Iran plans to lift its crude oil production capacity by 3 million bpd, Iranian oil ministry’s news service, Shana, reported on Monday, quoting a senior official as saying that the move was aimed at boosting the Islamic Republic’s footing in OPEC and the global market.
Speaking on the sidelines of an oil industry conference in Iran, Gholam-Reza Manouchehri, Deputy Head of the National Iranian Oil Company (NIOC) for Engineering and Development, did not provide specific timeframe for Iran reaching that increase, which Platts is calculating at about an 80-percent capacity boost.
Iran, currently OPEC’s no. 3 biggest producer behind Saudi Arabia and Iraq, was allowed to slightly lift its production to up to 3.797 million bpd between January and June, while the two biggest, archrival Saudi Arabia, as well as Iraq, had to cut the most.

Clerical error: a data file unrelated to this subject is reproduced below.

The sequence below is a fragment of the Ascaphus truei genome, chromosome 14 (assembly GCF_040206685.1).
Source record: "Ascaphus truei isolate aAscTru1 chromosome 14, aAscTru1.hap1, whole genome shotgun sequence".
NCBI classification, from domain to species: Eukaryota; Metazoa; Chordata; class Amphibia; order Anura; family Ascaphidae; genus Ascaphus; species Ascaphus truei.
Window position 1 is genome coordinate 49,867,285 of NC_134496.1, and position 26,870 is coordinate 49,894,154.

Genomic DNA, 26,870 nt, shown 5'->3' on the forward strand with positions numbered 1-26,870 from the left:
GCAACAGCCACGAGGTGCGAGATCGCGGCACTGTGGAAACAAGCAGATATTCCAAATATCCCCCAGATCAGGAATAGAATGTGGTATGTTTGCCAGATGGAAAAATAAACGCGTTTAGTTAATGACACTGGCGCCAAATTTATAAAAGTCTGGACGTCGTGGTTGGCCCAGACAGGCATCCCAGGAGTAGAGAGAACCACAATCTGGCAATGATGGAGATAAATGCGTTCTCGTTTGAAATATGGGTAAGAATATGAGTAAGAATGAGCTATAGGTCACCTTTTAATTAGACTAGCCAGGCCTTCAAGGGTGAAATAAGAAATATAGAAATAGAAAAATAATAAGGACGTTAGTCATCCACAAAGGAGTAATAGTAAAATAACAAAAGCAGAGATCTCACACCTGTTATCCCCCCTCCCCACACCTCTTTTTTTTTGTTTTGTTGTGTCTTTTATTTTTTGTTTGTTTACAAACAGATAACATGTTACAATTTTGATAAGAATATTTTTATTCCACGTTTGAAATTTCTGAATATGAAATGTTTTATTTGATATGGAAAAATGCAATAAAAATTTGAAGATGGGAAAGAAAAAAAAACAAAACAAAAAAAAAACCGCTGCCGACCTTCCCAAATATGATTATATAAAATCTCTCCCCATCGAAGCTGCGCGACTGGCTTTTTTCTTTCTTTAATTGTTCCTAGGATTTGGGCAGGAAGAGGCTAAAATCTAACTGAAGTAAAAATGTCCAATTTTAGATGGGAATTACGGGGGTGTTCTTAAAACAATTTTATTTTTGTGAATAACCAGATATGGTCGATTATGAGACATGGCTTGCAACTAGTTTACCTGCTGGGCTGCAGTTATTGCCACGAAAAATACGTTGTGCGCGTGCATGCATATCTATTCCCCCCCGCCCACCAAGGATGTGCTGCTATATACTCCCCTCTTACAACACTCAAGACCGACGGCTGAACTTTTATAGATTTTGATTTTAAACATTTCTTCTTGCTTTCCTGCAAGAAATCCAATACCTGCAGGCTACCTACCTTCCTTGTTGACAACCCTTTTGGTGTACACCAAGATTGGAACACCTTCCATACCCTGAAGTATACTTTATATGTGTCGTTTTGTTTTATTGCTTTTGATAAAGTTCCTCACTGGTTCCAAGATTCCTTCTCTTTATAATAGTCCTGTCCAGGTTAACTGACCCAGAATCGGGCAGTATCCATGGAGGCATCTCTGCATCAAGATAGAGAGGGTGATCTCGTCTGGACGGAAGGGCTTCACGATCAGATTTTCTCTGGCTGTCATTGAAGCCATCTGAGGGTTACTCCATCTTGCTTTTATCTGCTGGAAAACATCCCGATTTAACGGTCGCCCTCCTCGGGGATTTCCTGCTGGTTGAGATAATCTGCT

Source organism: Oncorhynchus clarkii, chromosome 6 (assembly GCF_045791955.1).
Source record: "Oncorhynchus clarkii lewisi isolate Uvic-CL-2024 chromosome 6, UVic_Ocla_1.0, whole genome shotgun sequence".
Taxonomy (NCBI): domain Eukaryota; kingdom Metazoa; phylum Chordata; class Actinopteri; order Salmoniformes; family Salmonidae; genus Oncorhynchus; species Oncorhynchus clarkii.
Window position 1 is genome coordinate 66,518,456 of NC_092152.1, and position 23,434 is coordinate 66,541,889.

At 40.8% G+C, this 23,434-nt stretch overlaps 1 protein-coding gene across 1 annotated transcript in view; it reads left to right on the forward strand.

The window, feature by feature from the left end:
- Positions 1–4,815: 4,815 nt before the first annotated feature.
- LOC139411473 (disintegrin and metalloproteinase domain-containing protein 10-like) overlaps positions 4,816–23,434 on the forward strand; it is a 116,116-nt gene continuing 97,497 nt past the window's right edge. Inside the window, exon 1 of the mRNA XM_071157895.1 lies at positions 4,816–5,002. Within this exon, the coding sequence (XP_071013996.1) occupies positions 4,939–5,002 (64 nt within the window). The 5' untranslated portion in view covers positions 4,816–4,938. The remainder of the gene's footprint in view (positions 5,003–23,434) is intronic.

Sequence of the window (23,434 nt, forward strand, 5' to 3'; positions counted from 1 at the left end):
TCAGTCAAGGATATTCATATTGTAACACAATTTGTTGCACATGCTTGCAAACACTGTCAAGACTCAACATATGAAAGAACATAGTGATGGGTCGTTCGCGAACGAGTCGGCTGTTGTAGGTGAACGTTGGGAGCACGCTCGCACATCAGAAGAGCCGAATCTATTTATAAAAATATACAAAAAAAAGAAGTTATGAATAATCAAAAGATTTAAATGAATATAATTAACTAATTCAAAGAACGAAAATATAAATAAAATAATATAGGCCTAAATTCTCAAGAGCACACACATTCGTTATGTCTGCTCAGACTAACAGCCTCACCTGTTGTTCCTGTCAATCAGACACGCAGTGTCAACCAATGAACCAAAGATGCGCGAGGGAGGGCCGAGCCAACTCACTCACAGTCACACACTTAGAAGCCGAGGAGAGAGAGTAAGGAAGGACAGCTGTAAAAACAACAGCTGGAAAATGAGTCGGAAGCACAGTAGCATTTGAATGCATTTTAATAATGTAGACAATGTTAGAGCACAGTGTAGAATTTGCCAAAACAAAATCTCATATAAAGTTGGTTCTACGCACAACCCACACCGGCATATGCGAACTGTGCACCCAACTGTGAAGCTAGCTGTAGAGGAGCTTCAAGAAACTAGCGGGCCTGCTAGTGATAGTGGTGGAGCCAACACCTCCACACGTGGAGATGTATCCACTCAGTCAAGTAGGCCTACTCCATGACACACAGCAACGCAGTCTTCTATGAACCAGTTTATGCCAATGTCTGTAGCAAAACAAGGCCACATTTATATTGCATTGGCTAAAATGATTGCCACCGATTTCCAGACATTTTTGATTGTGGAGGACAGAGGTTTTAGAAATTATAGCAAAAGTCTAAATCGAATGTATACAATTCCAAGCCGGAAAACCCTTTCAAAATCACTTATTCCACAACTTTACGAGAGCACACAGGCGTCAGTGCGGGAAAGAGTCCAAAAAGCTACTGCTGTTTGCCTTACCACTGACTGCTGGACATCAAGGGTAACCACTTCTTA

Since western sanctions on Iranian oil exports were lifted in January 2016, Tehran has tried to return to pre-sanction levels of output and exports, and used this bargaining chip to obtain an OPEC exemption from cuts.
According to OPEC data, Iran has largely stuck to its commitment for production in the three months to March, exceeding slightly its output in February and pumping below its quota in January and March.
According to an S&P Global Platts survey, Iran produced 3.77 million bpd of crude oil in April.
Nonetheless, Iran is looking beyond the OPEC deal, and has said that it wants to increase its production to 5 million bpd by 2021. Related: Tech Breakthroughs May Save Deepwater Oil
Iran needs a lot of foreign investments to achieve much higher production, but international oil companies continue to be cautious in signing deals with Iran and committing to investments in its oil industry.
According to Manouchehri, as reported by Shana, the NIOC has signed 24 memoranda of understanding (MoU) with domestic and international companies since January 2016.
The Iranian oil company is also considering signing US$80 billion worth of deals with domestic and international contractors over the next two years, Manouchehri said.
By Tsvetana Paraskova for Oilprice.com
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